Rick Warren

Thirty-nine years ago today, a San Jose, California native with a divinity degree and a grand vision held the inaugural services for a new church in the foothills of Orange County.

Without a building to call their own, the congregants worshiped in the theater at Laguna Hills High School. Although it was Palm Sunday, only about 60 people were in attendance. Yet the young preacher quickly demonstrated a gift for opening strangers’ hearts to the Christian faith. At that March 30, 1980 service, five people who’d previously felt no attraction to religion committed themselves to Jesus. The pastor’s name was Rick Warren. His church would be called Saddleback. They were destined for big things.

Rick and Kay Warren headed from Texas back home to California on a whim after Christmas in 1979. Recently ordained at Southwestern Baptist Theological Seminary in Fort Worth, Rick had felt called to “plant” a church in California. The young couple arrived in Orange County on New Year’s Day 1980. “Reverend Rick,” as he would be known, found his first convert at a real estate office, talking to an agent named Don Dale.

“My name is Rick Warren,” he told Dale. “I am 25 years old. I’m here to start a church. I don’t have any members. I don’t have any building. I don’t know anybody here. I don’t have any money — and I need a place to live.”

Within two hours, Dale found the couple a condo to rent, which saved them from having to spend the night in their moving van. Dale persuaded the condo owner to let them stay the first month rent‑free. On the way to look at the place, Warren asked, “Hey, Don, do you go to church anywhere?”

“No, no,” Dale said. “I hate church.”

“Great, you’re my first member,” replied Warren. “I’m going to build a church for people who hate church.”

So those were Saddleback’s first four members: the Warrens and the Dales. For weeks they used that condo as a staging area, preparing invitations to send out to the community, and holding prayer services in the living room.

Rick Warren’s second Sunday in the makeshift pulpit at the nearby high school was Easter. About 200 people showed up. It was the start of something big. By 1992, after having expanded to a larger high school, some 6,000 people attended the groundbreaking ceremony for a permanent home in the town of Lake Forest.

In time, even that sprawling 120-acre campus couldn’t hold all the pilgrims who came.

Today, more than 25,000 evangelical Christians attend services at Saddleback or its 12 satellite churches in Southern California each Sunday, not to mention the thousands who flock to Saddleback’s four overseas campuses (Buenos Aires, Hong Kong, South Manila, and Berlin).

In 1995, Rick wrote a book, “The Purpose Driven Church,” aimed mostly at other pastors, that sold over a million copies. His next literary effort, “The Purpose Driven Life,” is one of the best-selling nonfiction books of all time. It would have made the Warren family very rich, except that its success was so stunning that Warren returned 25 years’ worth of salary to Saddleback and began the practice of “reverse tithing,” i.e. giving 90 percent of his income to charity.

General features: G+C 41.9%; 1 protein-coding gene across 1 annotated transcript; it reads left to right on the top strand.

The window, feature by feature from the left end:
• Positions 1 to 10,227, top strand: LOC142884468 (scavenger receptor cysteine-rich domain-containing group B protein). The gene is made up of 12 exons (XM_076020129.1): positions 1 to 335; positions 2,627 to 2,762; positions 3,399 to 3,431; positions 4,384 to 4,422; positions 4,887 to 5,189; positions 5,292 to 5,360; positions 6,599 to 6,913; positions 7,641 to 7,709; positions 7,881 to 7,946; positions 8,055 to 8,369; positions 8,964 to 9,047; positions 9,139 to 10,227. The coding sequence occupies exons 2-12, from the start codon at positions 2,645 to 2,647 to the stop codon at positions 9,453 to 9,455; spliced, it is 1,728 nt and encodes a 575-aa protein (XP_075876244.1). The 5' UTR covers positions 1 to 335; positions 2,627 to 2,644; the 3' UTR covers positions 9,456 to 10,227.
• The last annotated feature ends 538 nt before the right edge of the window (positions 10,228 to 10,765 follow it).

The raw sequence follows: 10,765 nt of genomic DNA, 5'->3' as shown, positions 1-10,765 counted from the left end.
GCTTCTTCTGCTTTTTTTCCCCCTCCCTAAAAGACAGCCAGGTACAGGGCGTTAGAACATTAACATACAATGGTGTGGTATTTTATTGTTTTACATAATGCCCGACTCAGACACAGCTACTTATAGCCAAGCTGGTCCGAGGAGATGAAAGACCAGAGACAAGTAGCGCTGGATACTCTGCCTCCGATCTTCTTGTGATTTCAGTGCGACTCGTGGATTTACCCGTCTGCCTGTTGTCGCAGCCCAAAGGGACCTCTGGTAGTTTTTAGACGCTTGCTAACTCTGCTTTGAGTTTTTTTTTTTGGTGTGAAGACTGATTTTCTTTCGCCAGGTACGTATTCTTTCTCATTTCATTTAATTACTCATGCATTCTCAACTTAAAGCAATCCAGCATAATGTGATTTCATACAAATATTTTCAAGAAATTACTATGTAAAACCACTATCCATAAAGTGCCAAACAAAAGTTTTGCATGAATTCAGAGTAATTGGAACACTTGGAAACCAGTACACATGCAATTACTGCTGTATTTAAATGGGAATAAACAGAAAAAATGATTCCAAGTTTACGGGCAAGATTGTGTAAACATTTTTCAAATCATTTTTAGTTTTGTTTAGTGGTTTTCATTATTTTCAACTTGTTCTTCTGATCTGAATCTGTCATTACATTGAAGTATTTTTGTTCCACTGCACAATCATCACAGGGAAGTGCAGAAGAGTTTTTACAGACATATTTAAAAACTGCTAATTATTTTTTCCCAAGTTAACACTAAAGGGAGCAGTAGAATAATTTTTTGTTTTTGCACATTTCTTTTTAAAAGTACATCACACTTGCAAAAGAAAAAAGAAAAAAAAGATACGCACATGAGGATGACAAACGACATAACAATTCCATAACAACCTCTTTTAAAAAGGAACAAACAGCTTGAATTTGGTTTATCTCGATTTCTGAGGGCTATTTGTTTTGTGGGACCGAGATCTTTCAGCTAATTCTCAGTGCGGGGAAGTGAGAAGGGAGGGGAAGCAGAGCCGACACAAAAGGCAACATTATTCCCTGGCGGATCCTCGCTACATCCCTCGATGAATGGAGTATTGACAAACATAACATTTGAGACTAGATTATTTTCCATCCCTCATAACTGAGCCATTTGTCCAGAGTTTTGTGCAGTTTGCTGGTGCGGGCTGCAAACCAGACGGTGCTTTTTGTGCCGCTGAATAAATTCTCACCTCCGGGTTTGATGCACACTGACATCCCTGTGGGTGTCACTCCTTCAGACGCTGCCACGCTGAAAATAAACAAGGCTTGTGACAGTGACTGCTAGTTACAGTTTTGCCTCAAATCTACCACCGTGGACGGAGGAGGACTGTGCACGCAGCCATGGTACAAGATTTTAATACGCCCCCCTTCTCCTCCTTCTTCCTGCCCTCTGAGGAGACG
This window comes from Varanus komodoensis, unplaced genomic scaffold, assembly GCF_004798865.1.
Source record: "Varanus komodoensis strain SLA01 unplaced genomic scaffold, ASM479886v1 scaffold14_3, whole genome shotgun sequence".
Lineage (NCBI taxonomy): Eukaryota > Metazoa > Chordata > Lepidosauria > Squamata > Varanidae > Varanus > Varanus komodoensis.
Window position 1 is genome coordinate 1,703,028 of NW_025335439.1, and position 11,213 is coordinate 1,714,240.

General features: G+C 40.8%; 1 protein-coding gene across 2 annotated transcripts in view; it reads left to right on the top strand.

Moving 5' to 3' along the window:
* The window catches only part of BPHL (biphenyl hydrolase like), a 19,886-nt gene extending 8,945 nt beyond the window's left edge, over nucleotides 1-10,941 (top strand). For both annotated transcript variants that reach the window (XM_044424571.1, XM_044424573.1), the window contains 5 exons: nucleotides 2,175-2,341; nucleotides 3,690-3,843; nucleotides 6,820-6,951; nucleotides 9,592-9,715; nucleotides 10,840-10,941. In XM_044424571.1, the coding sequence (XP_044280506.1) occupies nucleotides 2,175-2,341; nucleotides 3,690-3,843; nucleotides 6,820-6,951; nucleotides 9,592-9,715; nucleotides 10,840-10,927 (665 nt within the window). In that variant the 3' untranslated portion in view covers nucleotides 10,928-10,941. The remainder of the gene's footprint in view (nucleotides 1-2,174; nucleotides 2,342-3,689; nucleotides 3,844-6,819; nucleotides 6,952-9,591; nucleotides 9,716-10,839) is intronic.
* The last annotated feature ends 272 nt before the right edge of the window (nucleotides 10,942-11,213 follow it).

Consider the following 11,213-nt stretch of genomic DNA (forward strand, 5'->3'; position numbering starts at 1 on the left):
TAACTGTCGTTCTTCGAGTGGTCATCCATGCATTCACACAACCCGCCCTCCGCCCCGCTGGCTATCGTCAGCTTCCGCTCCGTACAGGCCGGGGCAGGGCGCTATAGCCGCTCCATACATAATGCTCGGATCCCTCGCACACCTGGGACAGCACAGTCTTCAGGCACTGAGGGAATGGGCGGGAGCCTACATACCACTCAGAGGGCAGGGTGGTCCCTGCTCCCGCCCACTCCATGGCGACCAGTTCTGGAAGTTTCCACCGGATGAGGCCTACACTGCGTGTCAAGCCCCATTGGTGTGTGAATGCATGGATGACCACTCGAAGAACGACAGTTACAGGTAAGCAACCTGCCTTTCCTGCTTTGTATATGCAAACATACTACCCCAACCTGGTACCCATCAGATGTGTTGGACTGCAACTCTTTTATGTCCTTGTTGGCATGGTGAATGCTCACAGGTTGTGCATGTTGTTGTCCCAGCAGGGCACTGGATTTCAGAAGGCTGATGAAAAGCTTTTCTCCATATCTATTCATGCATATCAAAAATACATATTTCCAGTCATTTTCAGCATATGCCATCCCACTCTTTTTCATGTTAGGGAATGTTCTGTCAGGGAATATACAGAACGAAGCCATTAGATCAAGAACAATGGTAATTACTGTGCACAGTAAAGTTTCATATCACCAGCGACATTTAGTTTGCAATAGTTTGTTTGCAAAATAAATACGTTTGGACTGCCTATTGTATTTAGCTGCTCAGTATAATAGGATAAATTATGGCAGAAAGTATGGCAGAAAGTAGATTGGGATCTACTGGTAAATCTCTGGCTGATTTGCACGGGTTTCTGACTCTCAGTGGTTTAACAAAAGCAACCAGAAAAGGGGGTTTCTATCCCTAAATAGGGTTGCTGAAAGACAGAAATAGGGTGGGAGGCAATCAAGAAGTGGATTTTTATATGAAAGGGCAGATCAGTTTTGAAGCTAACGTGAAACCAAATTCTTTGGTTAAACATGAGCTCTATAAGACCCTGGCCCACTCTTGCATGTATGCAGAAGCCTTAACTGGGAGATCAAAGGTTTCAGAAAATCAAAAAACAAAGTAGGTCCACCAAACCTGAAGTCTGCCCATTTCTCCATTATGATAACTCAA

Time and Newsweek have both named the clergyman one of the most influential leaders in the world and he harnessed the power of his church to help relief efforts along the Gulf Coast after Hurricane Katrina and in Southeast Asia after the 2004 tsunami. He used his access to George W. Bush to encourage the 43rd U.S. president to expand foreign aid and cancel the debt of poor Third World countries. Along the way, Rick Warren not only prayed with U2 before concerts, but worked alongside Bono fighting poverty in Africa.

Certainly, Kay and Rick Warren have had their tribulations and tragedies. These include Kay’s long fight with breast cancer and the devastating suicide of their son Matthew, who had struggled since boyhood from depression and mental illness.

Long before Matthew’s 2013 death, however, Kay Warren’s signature cause was advocating on behalf of the mentally ill and those with HIV/AIDS. These endeavors helped the Warrens earn the respect of gay rights activists. Those feelings of goodwill did not survive Rick’s 2008 foray into politics, specifically his support for Proposition 8, California’s referendum codifying marriage as being between a man and a woman.

That vote is moot now, thanks to the U.S. Supreme Court, and Warren has expressed regret about engaging in secular politics in a way that was perceived as partisan. He never demonized the LGBT community, however, and always welcomed gays and lesbians — as well as atheists — to worship at Saddleback. In the summer of 2008, he also invited presidential candidates Barack Obama and John McCain to his church for a “civil forum on the presidency” to discuss the issues of the campaign.

Sen. Obama was sufficiently impressed that he invited Warren to deliver the invocation at his 2009 inauguration.

“Today…we celebrate a hinge point of history with the inauguration of our first African-American president of the United States,” the Rev. Rick Warren said in his prayer that day. “We are so grateful to live in this land, a land of unequaled possibility, where the son of an African immigrant can rise to the highest level of our leadership. And we know today that Dr. King and a great cloud of witnesses are shouting in heaven.”

Carl M. Cannon
Washington Bureau chief, RealClearPolitics
@CarlCannon (Twitter)

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